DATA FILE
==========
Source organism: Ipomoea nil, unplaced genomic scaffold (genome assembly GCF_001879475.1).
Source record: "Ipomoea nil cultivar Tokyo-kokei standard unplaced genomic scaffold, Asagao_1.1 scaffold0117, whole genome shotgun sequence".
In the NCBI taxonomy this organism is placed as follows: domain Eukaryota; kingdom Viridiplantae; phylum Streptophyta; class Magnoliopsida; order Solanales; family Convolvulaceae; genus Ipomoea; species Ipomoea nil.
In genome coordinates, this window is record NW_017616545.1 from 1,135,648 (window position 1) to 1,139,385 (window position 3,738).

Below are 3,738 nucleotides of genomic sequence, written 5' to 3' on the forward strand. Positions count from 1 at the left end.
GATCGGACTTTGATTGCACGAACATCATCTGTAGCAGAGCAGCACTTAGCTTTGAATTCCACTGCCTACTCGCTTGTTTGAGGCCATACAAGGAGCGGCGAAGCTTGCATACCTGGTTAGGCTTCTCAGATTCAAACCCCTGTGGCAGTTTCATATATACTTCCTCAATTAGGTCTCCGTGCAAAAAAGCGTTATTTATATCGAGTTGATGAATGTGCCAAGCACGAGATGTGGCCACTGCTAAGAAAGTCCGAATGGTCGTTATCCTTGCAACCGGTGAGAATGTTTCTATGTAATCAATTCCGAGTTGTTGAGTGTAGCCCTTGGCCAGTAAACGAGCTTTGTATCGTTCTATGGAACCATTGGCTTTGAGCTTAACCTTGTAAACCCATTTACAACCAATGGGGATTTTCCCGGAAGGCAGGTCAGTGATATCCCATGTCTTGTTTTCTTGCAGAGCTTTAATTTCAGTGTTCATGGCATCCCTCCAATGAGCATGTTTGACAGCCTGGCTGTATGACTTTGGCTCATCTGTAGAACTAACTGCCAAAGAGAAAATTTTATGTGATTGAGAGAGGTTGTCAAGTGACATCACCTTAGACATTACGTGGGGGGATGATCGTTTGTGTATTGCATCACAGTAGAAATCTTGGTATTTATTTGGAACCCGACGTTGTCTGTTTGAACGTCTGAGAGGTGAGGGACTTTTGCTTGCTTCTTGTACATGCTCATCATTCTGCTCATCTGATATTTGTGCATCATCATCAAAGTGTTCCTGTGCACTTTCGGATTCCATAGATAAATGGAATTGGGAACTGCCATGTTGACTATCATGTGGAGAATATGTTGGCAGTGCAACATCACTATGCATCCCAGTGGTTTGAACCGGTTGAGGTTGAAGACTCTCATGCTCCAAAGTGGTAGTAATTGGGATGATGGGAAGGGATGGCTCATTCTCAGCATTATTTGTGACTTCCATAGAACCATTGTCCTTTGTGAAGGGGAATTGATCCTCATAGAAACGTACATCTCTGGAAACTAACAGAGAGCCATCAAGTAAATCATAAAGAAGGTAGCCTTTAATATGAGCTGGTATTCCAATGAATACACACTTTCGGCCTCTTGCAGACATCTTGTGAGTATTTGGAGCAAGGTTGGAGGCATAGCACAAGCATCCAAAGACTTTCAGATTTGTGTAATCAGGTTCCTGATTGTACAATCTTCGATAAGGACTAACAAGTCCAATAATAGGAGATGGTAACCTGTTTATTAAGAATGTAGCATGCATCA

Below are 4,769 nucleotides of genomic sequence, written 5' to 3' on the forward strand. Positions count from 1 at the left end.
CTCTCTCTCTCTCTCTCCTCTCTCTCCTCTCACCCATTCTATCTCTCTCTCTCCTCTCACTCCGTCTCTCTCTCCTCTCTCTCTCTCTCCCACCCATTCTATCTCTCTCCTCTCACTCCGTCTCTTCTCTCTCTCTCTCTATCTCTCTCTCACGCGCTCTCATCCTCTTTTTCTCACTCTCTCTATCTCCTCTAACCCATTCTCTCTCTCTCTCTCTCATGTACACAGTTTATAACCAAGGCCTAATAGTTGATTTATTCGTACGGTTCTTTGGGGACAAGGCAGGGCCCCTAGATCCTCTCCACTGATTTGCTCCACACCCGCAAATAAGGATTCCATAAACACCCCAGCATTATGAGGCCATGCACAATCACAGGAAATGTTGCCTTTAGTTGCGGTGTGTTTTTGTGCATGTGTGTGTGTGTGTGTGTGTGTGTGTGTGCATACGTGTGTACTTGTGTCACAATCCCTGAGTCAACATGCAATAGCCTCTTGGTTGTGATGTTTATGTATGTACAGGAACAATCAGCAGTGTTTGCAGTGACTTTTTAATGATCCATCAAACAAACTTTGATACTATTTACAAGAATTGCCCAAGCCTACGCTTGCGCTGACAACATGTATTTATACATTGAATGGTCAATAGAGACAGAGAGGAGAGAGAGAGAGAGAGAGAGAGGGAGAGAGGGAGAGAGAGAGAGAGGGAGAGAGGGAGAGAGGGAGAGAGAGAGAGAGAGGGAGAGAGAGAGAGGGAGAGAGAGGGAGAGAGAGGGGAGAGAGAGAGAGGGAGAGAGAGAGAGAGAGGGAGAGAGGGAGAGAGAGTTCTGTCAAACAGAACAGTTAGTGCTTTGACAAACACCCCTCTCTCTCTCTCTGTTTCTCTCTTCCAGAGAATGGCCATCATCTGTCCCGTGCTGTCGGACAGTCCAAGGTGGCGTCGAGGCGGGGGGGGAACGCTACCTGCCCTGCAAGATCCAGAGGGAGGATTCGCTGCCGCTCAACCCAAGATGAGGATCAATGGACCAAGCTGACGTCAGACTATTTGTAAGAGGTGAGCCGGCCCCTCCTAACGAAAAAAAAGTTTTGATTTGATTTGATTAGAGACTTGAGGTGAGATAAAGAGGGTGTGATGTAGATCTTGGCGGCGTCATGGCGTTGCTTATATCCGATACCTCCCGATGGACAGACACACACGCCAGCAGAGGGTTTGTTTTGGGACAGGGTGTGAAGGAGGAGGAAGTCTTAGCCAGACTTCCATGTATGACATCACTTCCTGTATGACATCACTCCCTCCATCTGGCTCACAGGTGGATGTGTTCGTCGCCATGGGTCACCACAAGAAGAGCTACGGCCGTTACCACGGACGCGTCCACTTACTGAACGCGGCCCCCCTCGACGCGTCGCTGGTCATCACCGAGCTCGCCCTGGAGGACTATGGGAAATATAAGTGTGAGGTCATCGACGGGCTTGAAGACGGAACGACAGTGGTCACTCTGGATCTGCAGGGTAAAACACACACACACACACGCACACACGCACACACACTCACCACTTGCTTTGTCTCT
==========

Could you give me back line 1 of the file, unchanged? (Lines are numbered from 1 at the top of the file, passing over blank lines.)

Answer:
Source organism: Ipomoea nil, unplaced genomic scaffold (genome assembly GCF_001879475.1).